Why did Søren Kierkegaard believe Friedrich Hegel did not write to him?

Søren Kierkegaard Read more from
Chapter Continental Philosophy

First of all, Kierkegaard did not take seriously Friedrich Hegel’s (1770–1831) claim to have written the system of everything. Kierkegaard thought that everything could be viewed as a system by God, but that no human thinker, who is himself incomplete, could have such a perspective. He also rejected the tradition on which Hegel built that posits intellectual doubt as the beginning of philosophy. Kierkegaard thought that the beginning of philosophy was wonder. Also, he didn’t think that real doubt could be solved intellectually, but that it required an act of will. Finally, Kierkegaard did not think that God or the Absolute could be imminent in the world, because God is instead the ultimate “Other,” defying rational understanding.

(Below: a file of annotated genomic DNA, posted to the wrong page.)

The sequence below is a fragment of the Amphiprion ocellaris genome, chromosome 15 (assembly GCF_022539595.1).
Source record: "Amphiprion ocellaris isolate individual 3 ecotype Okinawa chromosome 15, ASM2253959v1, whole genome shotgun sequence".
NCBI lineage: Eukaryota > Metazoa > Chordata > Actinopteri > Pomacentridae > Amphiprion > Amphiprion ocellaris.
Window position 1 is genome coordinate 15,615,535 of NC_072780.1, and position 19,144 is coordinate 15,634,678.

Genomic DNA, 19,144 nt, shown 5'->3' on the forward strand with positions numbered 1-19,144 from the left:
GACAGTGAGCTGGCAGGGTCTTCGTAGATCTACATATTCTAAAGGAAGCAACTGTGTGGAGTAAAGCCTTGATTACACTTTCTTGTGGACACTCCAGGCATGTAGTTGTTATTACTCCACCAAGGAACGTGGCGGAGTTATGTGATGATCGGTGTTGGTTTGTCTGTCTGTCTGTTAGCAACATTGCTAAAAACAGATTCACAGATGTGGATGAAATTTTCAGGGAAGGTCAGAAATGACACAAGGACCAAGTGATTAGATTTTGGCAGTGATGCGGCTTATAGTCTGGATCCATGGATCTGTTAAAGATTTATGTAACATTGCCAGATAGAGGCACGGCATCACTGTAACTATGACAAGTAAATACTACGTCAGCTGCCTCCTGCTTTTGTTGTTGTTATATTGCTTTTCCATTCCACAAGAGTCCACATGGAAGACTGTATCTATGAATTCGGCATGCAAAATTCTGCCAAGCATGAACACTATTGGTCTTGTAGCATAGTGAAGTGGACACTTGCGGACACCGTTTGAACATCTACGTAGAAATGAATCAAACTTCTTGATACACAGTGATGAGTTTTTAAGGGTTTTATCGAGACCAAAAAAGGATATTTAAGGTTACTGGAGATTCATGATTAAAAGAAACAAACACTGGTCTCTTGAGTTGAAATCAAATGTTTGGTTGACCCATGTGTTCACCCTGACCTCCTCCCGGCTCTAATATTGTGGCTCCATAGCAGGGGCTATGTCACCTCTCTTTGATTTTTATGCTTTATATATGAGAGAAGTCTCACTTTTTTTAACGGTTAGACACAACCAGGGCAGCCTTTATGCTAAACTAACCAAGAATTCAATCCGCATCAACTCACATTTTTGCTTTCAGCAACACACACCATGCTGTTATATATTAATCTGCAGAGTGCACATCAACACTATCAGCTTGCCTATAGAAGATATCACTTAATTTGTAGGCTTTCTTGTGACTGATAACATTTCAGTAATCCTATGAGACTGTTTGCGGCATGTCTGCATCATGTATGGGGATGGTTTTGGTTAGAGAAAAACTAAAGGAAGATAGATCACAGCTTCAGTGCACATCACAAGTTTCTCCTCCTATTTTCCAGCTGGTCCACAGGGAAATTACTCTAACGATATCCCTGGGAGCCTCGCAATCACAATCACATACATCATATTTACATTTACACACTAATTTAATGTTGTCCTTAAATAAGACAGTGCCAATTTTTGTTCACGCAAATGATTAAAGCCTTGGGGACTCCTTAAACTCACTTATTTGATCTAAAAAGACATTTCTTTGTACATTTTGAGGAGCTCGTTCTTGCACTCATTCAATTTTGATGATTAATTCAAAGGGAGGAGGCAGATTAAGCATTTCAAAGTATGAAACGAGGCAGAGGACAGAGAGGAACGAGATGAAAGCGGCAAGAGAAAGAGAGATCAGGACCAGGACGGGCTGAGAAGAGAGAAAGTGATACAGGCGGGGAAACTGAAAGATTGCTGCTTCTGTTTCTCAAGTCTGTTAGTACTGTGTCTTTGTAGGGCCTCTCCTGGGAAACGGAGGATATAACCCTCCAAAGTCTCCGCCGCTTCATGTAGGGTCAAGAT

Kierkegaard’s biggest complaint about Hegel was that he was like a man who had built a palace but lived outside it in a miserable hovel. He meant by this that in constructing his grand and elaborate system, Hegel had neglected his own immediate existence as a concrete individual.


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